What Nicolas Cage and People Drowning Have to do with Conversion Rate Optimization

In a world where we have more data than we know what to do with, analyzing this data becomes more critical than ever in the conversion rate optimization world. Unfortunately, for us marketers, analyzing all this data can give most of us a headache because it requires us to not only to know how to navigate all the different analytics tools, but also a PhD in statistics (which is probably why it’s quickly becoming one of the most sought-after talents).

If you do decide to take matters in your own hands, here’s why you should remember Nicolas Cage when you’re analyzing your analytics. Take a look at this graph below from Spurious Correlations:

Undoubtedly, Nicolas Cage needs to quit making movies, because people are drowning themselves in pools after watching. Right? Well, maybe not. Here’s the reason why, and what it has to do with conversion rate optimization:

Correlation does not imply causation.

I can’t say how often I have listened to my fellow marketers argue a certain correlation that made no sense whatsoever.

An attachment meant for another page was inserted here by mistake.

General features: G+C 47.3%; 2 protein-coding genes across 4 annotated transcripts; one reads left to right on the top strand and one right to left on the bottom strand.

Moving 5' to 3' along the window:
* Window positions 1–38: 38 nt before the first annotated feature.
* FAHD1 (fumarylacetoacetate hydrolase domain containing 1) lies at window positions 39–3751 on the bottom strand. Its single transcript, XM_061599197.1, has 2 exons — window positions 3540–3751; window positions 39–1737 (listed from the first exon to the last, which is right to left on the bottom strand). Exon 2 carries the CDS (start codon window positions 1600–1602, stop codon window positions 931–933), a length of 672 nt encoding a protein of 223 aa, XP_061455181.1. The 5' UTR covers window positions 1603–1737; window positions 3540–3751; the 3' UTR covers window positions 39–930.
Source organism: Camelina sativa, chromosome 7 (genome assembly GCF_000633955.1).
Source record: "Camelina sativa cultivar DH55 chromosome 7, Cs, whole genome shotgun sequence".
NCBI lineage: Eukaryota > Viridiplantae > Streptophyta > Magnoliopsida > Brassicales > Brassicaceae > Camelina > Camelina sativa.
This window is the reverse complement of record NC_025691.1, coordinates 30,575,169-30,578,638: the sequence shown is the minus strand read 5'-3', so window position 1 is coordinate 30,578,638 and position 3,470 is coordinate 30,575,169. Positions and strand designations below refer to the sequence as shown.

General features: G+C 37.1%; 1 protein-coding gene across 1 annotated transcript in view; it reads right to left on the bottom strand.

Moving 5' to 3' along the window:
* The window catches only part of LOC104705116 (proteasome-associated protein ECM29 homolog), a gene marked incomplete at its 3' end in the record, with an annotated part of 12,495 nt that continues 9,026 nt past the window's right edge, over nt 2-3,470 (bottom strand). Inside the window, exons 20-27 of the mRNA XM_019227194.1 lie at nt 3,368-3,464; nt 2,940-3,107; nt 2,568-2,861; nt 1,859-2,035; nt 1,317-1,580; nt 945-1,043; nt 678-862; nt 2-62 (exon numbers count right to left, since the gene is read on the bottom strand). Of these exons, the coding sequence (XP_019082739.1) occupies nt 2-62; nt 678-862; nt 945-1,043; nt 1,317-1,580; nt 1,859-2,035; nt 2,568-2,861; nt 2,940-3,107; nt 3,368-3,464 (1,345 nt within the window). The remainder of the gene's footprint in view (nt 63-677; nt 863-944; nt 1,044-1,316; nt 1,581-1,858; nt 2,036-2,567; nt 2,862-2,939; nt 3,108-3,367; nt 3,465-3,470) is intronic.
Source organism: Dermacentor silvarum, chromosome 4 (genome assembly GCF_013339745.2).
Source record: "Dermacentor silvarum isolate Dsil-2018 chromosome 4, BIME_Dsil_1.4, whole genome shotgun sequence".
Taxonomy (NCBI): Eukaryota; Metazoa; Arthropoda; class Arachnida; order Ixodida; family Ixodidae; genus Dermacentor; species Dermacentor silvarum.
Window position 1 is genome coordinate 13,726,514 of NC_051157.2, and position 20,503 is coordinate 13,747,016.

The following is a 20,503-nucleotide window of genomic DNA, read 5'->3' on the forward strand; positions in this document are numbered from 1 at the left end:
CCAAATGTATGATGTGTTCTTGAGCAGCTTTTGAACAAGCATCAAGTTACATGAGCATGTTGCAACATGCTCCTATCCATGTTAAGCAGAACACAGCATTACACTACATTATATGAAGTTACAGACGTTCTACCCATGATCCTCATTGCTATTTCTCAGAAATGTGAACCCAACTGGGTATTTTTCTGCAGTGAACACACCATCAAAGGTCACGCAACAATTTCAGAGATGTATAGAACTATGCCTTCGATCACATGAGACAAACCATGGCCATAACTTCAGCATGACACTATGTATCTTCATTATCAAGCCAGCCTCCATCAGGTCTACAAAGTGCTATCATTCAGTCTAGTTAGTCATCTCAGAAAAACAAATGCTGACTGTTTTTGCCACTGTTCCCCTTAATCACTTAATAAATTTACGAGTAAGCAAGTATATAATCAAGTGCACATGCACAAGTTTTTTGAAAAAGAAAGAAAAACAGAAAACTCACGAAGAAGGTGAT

It doesn’t we just need to make sure that we know how interpret it. Take a look at the image below for example:

If you didn’t know better, you may argue that there is a correlation between yoga workouts and inbound marketers even though they may be completely independent of each other. And that would make about as much sense as people drowning themselves after watching Nicolas Cage movies.

How then do we determine causation? The health industry has been worrying about that one for a quite a bit, and luckily for us marketers, there is actually a pretty easy way of doing so. What you’ll want to do is run a controlled study. In the marketing world, that means running an A/B split test to see if there is a correlation between the two variables. Tweak one of the variables, then see if it causes the other one to behave similarly.

So next time you review your analytics, just think of Nicolas Cage… or hire a rocket scientist.

Originally published at www.bensbizblog.com on June 5, 2016.